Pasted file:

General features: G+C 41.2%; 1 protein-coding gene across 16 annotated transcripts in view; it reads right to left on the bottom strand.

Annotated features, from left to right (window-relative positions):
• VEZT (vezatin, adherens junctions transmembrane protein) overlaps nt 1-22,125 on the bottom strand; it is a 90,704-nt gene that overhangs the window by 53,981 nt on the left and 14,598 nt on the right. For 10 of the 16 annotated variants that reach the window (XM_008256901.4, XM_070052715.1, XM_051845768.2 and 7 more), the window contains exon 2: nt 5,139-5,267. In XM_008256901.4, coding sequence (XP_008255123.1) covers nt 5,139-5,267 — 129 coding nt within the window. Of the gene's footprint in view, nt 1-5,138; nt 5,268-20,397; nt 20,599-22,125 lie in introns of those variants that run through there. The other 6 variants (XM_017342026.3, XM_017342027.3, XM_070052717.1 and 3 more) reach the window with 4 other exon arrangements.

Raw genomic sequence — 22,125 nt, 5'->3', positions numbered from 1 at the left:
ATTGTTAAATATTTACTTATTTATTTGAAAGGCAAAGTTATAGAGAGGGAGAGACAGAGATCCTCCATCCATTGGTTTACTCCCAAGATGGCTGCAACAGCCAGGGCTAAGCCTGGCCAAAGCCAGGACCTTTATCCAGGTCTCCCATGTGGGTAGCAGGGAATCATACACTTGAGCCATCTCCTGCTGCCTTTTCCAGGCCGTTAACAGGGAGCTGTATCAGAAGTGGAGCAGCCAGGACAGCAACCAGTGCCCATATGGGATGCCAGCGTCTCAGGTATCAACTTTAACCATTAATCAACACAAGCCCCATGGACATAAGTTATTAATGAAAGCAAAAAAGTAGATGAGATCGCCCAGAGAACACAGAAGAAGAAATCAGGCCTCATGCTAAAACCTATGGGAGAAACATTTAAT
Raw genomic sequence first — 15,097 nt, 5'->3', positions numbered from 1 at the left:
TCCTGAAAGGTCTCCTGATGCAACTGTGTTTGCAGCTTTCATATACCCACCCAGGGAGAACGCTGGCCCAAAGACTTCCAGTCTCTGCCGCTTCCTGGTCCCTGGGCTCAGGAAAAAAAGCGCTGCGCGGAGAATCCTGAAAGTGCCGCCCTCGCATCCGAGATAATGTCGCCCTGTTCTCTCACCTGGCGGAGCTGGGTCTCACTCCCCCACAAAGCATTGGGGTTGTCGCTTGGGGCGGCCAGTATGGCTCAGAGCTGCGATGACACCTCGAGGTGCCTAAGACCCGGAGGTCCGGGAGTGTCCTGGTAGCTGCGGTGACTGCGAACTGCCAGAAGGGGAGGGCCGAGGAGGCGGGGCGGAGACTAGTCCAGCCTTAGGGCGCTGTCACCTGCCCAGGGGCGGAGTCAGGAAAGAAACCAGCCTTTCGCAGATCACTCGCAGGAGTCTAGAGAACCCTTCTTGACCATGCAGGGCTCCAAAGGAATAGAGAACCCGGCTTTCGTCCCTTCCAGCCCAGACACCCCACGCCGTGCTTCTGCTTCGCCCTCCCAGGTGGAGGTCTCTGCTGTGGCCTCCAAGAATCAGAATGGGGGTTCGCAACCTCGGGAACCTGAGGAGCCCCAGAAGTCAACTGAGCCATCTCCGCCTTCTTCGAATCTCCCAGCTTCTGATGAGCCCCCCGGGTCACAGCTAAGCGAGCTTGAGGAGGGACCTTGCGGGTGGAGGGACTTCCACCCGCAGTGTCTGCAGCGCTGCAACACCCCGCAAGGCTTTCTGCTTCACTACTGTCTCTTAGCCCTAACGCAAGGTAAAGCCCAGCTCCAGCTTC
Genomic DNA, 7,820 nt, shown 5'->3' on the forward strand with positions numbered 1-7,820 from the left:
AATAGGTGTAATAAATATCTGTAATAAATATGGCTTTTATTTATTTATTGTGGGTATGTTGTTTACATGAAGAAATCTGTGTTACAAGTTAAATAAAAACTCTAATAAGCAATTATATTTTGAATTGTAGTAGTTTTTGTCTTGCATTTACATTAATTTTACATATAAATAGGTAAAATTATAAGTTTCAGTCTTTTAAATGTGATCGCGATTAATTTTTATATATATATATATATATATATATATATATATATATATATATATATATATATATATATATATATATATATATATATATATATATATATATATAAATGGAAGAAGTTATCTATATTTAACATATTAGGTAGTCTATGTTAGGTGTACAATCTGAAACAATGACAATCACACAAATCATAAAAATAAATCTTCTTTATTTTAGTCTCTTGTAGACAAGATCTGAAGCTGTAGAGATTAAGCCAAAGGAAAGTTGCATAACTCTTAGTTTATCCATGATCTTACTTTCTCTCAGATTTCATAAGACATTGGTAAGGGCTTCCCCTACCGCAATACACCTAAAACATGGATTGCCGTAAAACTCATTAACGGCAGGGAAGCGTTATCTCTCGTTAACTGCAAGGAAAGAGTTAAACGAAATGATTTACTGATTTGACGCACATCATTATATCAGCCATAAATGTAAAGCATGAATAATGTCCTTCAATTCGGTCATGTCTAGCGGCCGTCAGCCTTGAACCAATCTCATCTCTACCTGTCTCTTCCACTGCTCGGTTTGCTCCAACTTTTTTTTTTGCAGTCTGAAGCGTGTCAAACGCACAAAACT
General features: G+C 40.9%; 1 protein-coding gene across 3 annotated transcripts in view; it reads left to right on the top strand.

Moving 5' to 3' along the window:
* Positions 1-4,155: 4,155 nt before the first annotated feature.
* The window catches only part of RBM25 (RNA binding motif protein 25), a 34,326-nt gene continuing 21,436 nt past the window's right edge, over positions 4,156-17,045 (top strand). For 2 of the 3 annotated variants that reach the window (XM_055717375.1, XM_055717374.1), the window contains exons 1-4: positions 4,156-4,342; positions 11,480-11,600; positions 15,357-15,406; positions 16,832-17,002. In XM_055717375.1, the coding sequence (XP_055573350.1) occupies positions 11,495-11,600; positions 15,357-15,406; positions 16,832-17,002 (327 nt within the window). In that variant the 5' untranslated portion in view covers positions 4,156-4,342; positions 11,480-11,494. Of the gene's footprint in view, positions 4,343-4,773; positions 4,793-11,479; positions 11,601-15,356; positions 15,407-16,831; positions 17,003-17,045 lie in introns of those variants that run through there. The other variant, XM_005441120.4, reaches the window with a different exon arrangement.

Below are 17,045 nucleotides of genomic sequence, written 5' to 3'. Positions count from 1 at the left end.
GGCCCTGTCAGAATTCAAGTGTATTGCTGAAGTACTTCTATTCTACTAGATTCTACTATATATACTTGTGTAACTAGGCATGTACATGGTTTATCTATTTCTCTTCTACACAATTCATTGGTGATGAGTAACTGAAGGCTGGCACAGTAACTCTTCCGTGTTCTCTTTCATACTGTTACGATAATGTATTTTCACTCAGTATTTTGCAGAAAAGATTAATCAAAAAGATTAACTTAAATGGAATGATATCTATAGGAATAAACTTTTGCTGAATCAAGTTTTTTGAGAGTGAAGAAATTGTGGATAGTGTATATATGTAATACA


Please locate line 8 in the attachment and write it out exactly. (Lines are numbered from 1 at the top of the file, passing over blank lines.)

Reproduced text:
Genomic DNA, 7,820 nt, shown 5'->3' on the forward strand with positions numbered 1-7,820 from the left: